The credit crunch of 2007-8 should be viewed by government as a watershed in the status of the citizen on a par with the aftermath of the World Wars. The hundreds of £ billions of bailout money to the banks and quantitative easing injected into the economy is taxpayers’ sweat equity. We were volunteered by our government to increase national debt in order to prevent the collapse of the global financial system. As a consequence of this our children’s and grandchildren’s future incomes have been mortgaged to preserve the wealth of speculators and multi-national banks that owe no loyalty to any country. I hope we asked for a receipt.
The survivors of the First World War were rewarded with universal suffrage for men aged twenty-one and over and women over thirty (equalised in 1928) in return for their blood and sweat equity earned in the trenches and factories. Similarly, the Welfare State and the 1944 Education Act was the prize for surviving World War Two. Both times, the country was effectively bankrupt, yet the politicians realised that in order to keep power they would have to share some with the people.
What have we gained from the credit crunch? To help balance the books taxes have increased and government, both central and local, is cutting spending on services that we appreciate such as libraries and care of the elderly, in order to preserve or increase expenditure in areas favoured by politicians. How can £9,000 per year university fees be justified? How many people outside of the Westminster and charity bubble want international aid increased by nearly a half? To make up the shortfall in services, the big idea is the Big Society, i.e., do it yourself. Gee, thanks, that’s worth 20% VAT.
If our politicians deigned to listen to us instead of telling us what they think we want (on the basis of what most people grudgingly accept as the least worst on offer – it’s called policy triangulation), then the mechanics of politics and government would be updated to account for our changed society. What was tolerable in the still deferential 1920s and less so after in the forties and fifties after another masterclass in muddling through by our politicians and generals, is absolutely not acceptable in the twenty-first century. We are, despite the ravages of modular coursework and X-Factor, better educated and more aware of the world than previous generations. We can think for ourselves yet we are not trusted by the politicians or the judges to do so. Our opinions are derided as populist if they contradict the BBC/Guardian Weltanschauung. Consequently, there is no debate on capital punishment, the justice system, immigration, multiculturalism, defence outside of narrow bounds set by the Establishment. Possession of non-standard views without statutory victim status causes one to be labelled an “-Ist” and ignored.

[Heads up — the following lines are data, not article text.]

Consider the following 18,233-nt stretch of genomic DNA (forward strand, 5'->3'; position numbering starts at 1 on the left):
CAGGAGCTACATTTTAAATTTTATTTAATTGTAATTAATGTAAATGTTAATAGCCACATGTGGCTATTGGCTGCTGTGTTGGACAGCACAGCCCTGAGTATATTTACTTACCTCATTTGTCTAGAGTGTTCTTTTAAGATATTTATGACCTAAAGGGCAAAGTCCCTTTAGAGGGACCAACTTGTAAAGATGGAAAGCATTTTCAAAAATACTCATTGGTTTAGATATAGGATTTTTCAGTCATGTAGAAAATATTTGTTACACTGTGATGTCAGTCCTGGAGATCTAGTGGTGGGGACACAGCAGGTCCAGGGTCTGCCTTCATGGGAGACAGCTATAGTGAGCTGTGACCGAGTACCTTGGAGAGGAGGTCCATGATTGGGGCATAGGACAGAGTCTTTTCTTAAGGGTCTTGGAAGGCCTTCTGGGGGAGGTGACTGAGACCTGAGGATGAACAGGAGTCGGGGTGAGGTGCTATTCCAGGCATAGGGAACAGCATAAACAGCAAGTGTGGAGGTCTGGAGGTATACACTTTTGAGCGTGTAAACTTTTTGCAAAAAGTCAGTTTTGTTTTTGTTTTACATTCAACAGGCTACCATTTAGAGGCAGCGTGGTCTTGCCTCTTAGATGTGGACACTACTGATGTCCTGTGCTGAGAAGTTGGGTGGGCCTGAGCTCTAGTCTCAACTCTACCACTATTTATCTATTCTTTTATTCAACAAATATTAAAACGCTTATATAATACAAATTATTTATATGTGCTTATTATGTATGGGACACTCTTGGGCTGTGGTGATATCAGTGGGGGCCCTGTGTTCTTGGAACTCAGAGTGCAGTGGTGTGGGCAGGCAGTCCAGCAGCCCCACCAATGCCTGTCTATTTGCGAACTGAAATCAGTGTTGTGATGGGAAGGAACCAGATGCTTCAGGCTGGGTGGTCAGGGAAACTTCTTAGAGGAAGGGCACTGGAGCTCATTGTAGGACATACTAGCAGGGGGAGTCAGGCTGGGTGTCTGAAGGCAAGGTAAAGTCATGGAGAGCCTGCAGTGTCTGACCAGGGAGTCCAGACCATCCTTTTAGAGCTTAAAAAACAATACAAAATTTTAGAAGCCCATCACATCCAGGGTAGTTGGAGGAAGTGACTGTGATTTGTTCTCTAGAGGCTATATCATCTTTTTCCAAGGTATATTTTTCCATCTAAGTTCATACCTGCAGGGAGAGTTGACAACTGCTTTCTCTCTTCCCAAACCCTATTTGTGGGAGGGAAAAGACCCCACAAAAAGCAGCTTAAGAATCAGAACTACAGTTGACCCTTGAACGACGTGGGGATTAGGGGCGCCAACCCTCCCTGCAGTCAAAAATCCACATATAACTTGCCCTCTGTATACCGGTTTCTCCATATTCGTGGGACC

What is needed in this changed society of changed citizens is a new democratic tool. The present system of parties, and quinquennial elective dictatorships is as “unfit for purpose” as the rotten boroughs and public ballots of the eighteenth and nineteenth centuries. The tool that appears most useful is Referism, by which we the voters will have the casting vote on the Supply Process which authorises annual government spending. It includes other neo-Chartist proposals such as annual elections of proportion of parliamentary seats. It’s a great start for reforming the system and googling Referism will enable you to discover more about it (and increase google rankings).
I consider that our sweat equity has earned us a bigger say in running our country. As Tony Benn said in 2001:
“If one meets a powerful person–Adolf Hitler, Joe Stalin or Bill Gates–ask them five questions: “What power have you got? Where did you get it from? In whose interests do you exercise it? To whom are you accountable? And how can we get rid of you?” If you cannot get rid of the people who govern you, you do not live in a democratic system.”
So we mush demand that we elect judges and police commissioners, as the United States has done fairly successfully for a couple of centuries (so it’s not radical or untried). And we must push open the doors and windows of power to let in sunlight and make the occupants relearn that they are there to serve us not the other way around. The balance of power will inevitably be changed. It is the choice of those presently holding the reins whether it will be peaceful or violent . Whichever, this century will be the century of the Individual.